Difficulties with intellectual functioning, particularly memory functions, are common and source of long-term disability after traumatic brain injury (TBI). However, there is very little information about pharmacologic (i.E., medication) treatments targeting these deficits. There are growing data showing brain abnormalities in acetylcholine, the chemical system that manages memory, in TBI. These findings provide the rationale for the use of cholinesterase inhibitors, medications that modulate this system, in TBI patients. As the prevalence of TBI among veterans of recent military conflicts increases, becoming a signature injury of the iraq and afghanistan conflicts, it is of utmost importance to the veterans health administration to collect scientific data on the efficacy of pharmacological treatments for intellectual difficulties in TBI patients.Brain anoxia this study will evaluate the effects of the cholinesterase inhibitor rivastigmine transdermal patch in veterans with TBI and posttraumatic memory problems. Results will provide much needed data that will help treat veterans with TBI.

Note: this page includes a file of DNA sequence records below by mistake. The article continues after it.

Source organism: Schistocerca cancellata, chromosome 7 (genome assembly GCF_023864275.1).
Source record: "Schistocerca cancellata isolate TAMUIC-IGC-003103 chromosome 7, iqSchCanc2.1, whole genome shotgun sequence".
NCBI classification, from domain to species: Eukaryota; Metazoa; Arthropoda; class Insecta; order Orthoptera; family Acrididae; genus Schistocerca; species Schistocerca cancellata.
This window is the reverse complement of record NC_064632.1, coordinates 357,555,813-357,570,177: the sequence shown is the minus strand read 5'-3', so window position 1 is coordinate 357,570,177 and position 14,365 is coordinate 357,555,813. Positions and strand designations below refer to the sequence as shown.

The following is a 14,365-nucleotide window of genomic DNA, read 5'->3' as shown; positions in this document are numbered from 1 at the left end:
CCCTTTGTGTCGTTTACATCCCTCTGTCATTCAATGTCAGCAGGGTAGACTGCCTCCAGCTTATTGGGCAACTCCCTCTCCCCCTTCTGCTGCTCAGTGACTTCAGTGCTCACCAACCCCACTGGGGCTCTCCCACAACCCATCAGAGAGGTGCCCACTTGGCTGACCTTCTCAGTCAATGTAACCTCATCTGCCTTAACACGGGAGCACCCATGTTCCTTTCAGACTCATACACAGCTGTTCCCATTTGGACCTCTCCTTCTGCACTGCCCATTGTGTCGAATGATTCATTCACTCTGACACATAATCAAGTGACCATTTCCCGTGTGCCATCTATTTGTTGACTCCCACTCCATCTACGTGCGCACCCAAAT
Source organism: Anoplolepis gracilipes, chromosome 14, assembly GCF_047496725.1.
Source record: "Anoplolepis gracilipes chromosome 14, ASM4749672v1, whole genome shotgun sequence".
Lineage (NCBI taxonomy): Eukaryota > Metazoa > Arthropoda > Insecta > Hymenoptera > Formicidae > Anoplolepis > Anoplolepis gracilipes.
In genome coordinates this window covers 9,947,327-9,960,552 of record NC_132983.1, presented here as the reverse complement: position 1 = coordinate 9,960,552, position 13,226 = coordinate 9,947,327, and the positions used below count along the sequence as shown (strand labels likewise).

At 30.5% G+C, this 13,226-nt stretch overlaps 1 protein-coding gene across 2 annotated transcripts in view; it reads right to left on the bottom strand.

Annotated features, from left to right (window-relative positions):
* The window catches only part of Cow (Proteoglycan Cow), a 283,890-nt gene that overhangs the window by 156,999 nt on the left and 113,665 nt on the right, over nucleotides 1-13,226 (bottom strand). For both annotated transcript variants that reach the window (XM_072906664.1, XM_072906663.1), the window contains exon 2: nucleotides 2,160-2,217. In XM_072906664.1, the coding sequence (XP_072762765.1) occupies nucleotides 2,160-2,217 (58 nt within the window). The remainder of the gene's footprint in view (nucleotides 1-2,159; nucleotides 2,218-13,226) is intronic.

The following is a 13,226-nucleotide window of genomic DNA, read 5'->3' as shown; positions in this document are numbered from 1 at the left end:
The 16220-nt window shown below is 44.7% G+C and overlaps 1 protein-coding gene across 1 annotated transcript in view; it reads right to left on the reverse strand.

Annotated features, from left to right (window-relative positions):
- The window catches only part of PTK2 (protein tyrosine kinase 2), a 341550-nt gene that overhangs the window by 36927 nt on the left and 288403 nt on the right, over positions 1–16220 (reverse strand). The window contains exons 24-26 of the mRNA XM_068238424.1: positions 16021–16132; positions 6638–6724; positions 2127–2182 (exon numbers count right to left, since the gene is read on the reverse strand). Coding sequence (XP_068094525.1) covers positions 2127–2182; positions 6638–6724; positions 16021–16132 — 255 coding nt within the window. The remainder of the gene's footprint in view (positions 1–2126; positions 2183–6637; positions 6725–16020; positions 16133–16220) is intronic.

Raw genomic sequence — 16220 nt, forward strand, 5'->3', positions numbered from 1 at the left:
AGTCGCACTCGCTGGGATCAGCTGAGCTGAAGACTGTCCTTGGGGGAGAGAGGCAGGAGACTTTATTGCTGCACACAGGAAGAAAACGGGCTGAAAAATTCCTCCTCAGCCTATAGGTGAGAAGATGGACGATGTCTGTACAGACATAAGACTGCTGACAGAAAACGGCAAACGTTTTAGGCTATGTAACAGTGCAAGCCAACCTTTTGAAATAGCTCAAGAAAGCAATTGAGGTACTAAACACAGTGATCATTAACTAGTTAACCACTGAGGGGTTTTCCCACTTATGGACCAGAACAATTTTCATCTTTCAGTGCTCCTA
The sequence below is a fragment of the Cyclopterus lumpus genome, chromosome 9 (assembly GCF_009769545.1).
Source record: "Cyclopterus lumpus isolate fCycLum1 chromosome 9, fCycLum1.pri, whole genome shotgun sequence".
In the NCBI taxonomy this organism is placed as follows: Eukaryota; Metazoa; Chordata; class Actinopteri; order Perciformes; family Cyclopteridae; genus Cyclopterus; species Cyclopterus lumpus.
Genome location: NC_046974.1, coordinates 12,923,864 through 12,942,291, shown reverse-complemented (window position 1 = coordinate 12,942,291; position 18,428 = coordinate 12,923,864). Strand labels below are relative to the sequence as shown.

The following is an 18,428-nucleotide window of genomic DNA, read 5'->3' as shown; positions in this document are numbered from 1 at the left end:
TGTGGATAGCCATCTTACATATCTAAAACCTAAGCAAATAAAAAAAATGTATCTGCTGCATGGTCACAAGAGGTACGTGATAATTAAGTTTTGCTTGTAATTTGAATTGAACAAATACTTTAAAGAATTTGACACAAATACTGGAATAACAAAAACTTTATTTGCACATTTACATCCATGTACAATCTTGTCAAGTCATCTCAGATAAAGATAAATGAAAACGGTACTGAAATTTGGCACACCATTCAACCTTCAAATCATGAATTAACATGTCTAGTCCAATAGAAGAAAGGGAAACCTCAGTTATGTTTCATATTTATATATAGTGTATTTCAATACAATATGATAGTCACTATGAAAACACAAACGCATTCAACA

• transcranial electrical stimulation for mtbi